I won’t say I’m ready to join the Sacred Order. Instead, I’m going to copper my theological bets. Four of us Thursday Night Writers have reserved a virtual cabin at Camp NaNoWriMo, an online writing sprint in which we each promise to complete a “writing project” of our choice in the month of July. I’m going to outline a whole second adventure for my amateur sleuth, just to prove I can do it. Who knows? If I ever manage to sell this turkey, I may need a sequel.
We’ve been back in New Hampshire for a little over a week now. Last night was my first writing group meeting since December. And I actually jumped right back into the fray and submitted a revision of my “Jamie” story.
I suppose I could be accused of creating the fray when, following all of the insightful comments from my fellow writers, I took my copy of my story and tossed it into the air. Some might say I flung it across the room but no one can claim that it hit them. So much for saving my ranting and raving for the drive home…..
My husband was appalled when I told him what I had done. He feels that now no one will be honest with their comments in the future, fearful that they will provoke a similar reaction. Not my writing group. Not after five years of sharing the good, the bad, and the ugly. (That’s my writing–everyone else’s is good to outstanding in my mind.)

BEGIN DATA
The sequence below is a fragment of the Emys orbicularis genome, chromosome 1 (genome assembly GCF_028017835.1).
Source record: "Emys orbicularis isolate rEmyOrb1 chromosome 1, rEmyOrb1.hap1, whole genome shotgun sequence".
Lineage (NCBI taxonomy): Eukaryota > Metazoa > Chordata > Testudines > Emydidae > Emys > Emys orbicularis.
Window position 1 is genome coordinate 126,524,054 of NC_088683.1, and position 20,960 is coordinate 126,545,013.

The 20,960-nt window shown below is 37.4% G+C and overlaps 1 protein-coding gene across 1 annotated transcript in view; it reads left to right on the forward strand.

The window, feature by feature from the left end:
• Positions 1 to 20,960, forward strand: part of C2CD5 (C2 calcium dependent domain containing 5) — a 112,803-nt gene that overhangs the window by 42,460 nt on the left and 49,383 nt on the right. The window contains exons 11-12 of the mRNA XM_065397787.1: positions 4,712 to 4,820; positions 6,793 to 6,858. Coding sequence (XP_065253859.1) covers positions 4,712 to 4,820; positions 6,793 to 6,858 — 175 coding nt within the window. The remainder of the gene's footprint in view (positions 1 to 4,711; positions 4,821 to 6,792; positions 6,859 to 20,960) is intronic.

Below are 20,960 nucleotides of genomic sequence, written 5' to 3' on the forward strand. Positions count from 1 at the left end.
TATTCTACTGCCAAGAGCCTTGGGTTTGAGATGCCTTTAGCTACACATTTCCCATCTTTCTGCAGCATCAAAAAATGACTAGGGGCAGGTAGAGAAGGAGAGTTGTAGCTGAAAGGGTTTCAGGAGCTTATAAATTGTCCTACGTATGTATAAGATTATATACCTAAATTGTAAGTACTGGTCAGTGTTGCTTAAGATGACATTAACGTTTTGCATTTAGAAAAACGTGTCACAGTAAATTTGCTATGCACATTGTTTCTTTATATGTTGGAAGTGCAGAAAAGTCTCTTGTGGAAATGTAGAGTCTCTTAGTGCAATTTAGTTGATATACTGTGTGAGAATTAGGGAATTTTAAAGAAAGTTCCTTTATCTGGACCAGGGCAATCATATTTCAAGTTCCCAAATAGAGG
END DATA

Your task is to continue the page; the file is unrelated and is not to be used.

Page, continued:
I am hopeful that they are still happy to have me back after my winter away……I certainly am thankful to be back with my “muses”!
This morning I reviewed the written comments from two of the members of my group. It’s always eye-opening to see my writing through their eyes. Areas that are clear to me they find confusing. Why? It’s clear in my mind what I am trying to convey–but not so much on paper it appears. How would I ever identify those deficiencies without their assistance? Once I’ve written multiple drafts of a story, it becomes harder and harder to recognize problem areas on my own. Reading it out loud helps–but after correcting any issues that jump out at that point, my writing always sounds pretty darn good. To me.
So thank you, ladies and gentlemen, for your patience and support. And I suppose next time I submit you’ll be ready to duck.
I’ve moved from the bed of the dim, cozy casita to the patio adorned with blue sky and sunshine. Little birds chatter in the palo verde trees. The water fountain bubbling in the background competes with the wind chimes in the tree. Helicopters and Canada geese fly overhead while the thrum of a hummingbird draws my attention to the feeder. A ruby glitter signals this is a male. My muse, perhaps?